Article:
Dartmouth Music Festival
Picture yourself on a boat on the river. Tangerine trees and marmalade skies. Naturally, you upload an unfiltered Instagram because the sky looks sick. You ironically caption “it just sucks to be at summer school #dartmouthmusicfestival #14x #nofilter #live,” so all of your friends back home know you are not actually taking legitimate classes. Somebody calls your phone and you answer it quite slowly because your hands are wet and you can’t slide to unlock. It’s your trippee and she’s screaming at you to get to the Green because Baker Berry is on fire. There’s a giant crowd watching, Bob Dylan is next up to perform and every couple of seconds someone else starts setting off fireworks. Passersby are pelted by water balloons from the Collis porch. Safety and Security has given up on writing people’s names down because they just can’t keep up.
This is what Dartmouth’s first sophomore summer music festival looks like. It may sound a bit overboard, but I’ve carefully researched the topic — I searched the campus blotter from the past few Green Keys, memorized the lyrics of “Lucy in the Sky with Diamonds” and consulted both the Wikipedia article on Woodstock and the statuses of my Facebook “friends” who went to Bonnaroo. Let me describe your average day at the Dart-Music Festival.
9:45 a.m. After spending all morning perfecting the “I am not trying to look like I am trying to look like a hipster but I am trying to be a hipster” look, you fill your fanny pack with all sorts of goodies. You pack your Dartmouth ID, your cell phone, a few pieces of gum, a note with your best friend’s number in case your phone dies, a smoke signal and Advil. You hang out in your house, making some scrambled eggs and tater tots as you listen to “Come on Eileen” on loop.
1:00 p.m.Your phone buzzes. It’s your freshman floormate. “COME TO GREEN @NOW. DJ IS AWESOME. hahahahhaha.” Tater tots in one hand, you put on your shades, scramble out of the door and bound to the center of the Green. When you arrive, your group tries to get as close to the stage as possible, but the D.J. is now playing that song with the name that you always forget and people are jamming out. Not trying to throw off their groove, you settle in a spot that has enough space to march in place and wave your hands in the air. You commence dancing.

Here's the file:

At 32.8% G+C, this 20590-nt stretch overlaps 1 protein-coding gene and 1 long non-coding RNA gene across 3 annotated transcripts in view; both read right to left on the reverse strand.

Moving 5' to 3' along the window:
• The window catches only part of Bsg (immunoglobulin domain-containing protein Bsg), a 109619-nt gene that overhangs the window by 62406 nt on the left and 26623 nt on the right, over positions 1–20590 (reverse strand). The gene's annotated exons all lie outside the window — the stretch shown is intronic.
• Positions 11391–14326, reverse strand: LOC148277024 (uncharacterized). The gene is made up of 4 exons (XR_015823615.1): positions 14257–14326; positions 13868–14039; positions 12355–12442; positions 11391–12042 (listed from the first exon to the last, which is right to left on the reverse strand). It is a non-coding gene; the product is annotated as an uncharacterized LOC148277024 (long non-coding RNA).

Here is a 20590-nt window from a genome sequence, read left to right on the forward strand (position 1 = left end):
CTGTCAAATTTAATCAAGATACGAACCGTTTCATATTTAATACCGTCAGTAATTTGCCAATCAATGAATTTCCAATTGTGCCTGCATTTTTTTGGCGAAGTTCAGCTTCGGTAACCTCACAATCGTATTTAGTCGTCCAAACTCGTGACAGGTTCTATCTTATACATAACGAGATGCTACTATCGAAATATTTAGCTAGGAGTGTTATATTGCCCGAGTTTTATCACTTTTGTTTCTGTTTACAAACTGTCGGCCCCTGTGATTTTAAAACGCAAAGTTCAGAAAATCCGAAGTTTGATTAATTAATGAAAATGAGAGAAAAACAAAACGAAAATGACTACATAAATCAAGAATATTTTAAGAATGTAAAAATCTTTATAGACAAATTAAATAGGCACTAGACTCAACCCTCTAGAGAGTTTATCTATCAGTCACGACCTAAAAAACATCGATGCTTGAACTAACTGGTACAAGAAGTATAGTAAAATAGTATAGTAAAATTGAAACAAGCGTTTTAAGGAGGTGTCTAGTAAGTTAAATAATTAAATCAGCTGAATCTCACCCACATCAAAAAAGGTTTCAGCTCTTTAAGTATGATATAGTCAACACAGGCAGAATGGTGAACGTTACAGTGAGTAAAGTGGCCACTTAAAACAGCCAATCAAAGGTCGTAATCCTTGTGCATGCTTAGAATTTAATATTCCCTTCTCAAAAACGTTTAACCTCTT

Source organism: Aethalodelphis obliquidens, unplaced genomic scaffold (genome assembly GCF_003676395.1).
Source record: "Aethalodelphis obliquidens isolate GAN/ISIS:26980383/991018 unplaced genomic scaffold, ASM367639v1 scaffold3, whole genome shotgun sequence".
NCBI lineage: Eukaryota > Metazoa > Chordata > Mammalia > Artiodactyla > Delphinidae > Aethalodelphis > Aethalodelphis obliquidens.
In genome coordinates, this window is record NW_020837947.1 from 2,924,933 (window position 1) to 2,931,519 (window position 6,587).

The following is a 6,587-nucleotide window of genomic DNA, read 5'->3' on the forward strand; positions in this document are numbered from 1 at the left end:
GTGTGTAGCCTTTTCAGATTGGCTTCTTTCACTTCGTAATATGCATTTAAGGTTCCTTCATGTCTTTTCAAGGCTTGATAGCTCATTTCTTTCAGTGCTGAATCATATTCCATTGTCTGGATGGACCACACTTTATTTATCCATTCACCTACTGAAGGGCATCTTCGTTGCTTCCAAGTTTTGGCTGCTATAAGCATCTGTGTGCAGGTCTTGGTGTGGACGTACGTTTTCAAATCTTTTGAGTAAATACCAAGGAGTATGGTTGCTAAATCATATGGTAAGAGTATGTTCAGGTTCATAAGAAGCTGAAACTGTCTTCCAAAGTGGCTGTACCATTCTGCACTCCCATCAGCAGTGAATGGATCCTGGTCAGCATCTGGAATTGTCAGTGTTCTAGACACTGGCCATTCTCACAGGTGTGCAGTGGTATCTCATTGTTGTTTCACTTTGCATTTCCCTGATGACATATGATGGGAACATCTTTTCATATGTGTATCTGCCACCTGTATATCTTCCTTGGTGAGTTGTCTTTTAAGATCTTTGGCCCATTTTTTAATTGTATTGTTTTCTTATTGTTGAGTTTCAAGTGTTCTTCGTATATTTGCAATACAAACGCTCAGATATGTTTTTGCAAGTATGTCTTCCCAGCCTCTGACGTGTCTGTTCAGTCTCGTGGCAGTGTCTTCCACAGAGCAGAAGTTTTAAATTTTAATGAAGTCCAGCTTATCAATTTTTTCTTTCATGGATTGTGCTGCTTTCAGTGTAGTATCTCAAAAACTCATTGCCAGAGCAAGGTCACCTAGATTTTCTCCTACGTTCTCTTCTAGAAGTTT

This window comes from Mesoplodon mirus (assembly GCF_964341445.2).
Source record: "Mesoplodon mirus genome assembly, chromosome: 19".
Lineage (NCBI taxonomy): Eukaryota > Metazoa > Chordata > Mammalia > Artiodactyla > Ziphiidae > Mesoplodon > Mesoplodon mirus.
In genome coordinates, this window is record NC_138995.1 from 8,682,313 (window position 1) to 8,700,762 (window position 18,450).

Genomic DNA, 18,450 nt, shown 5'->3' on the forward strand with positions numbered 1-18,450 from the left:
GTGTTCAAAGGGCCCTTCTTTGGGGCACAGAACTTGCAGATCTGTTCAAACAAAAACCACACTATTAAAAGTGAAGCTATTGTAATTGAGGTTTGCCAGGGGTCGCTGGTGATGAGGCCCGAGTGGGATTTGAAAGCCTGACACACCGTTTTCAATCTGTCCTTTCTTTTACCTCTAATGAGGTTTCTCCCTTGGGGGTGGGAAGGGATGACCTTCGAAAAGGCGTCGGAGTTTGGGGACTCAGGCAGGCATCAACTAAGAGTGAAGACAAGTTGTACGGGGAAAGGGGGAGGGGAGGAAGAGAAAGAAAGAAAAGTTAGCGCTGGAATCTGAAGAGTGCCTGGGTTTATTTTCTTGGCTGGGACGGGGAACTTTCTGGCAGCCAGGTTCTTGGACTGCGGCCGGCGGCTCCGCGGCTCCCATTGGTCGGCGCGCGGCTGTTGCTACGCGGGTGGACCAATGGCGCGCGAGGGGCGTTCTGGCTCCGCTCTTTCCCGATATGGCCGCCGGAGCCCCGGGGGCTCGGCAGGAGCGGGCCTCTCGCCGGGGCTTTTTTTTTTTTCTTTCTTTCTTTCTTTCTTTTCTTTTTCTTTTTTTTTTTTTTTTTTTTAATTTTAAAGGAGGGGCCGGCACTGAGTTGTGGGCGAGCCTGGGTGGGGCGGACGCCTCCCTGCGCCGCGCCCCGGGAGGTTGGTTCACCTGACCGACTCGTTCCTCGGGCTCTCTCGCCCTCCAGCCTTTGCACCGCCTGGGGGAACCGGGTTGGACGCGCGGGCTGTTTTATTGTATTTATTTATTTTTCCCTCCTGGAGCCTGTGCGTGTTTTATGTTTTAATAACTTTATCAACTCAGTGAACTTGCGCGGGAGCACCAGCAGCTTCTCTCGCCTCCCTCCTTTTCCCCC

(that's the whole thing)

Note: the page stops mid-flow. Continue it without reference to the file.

2:05 p.m.Smoke fills the stage. You hear the beginning of “Feel So Close” and almost start to cry because you feel so close to Calvin Harris right now. You stretch your arms out toward him but he is a good 50 feet away and is on a stage. You must crowd surf. You search for someone near you and ask if he can hoist you up. You decide sitting on his shoulders will suffice.
2:07 p.m.You arrive somewhere by Dartmouth Hall and reach into your fanny pack to call your friends. A few stray tater tots are crusted onto your phone. Nobody answers, so you film the performance until you spot your edgy freshman UGA and her group of friends. You join them and continue dancing.
3:02 p.m.“Summer” starts to play. You look at your new group of friends and shout the lyrics at their faces. You even sing the instrumental parts — it just all seems so relevant as you met these people during the summer and the sky is so blue. As the song is winding down, you walk with the group toward the Collis barbeque. Your 10A professor is sitting on the patio with his children. You consider avoiding them at first, but then decide to over-excitingly smile and wave. Your UGA and her group of friends start to walk away from campus. You don’t know where they’re going, but you can hear music from down the block so you follow. At a large white house, neon lights shine in every direction and hula-hoop dancing people fill the lawn. You are told this is Panarchy #RIP. Someone places a red boa around your neck. You join the wacky dancing — there is no wrong way to dance to this kind of music.
4:29 p.m.You stumble into your roommates. They really want to check out the scene at the Organic Farm and the bus leaves at 4:30 - you run to the bus.
4:37 p.m.A hot new bluegrass band is headlining the farm’s stage. An old lady hands out picnic blankets and corn on the cob. She is literally the best. You make a new Snapchat story #banjo as you listen to the yodelers yodel and the ramblers ramble. You hear the familiar start to “Wagon Wheel” and everyone stands up and starts to sway shoulder and shoulder. God, you love this place, But you have to get back to the BEMA by 5:00 p.m. because the Summerphonics have a sick set lined up.
6:00 p.m.Your freshman roommate blew you away with her solo at the show #facetime. After the show, there is a max exodus. Everyone is walking to FoCo. You are walking to FoCo. There is a line for pizza. You’re exhausted but the day is young so you need a plan. You decide on a quick nap. Then, Gold Coast.
9:00 p.m.Your power nap turned into a short coma, but you arrive at the scene rejuvenated and ready to dance. There’s a string of back-to-back concerts planned and you plan on dancing until your body gives out. You lose all of your worldly possessions at least once but you don’t care because you are very high — on the music — and you realize that everything is right next to you on the ground. You take hundreds of short videos of the bands. You’re doing what makes you happy. That’s what the festival is all about. Don’t force anything, please.
9:36 a.m.Your ears are ringing as you lay in your bed. Your phone finally buzzes to life and you look at the hundreds of crowd pictures and selfies that you took. Someone uploaded the photo an HPo officer escorting you off the stage. Your Instagram has a record number of likes. You strap on your fanny pack and head out for the day’s events. Time for day two.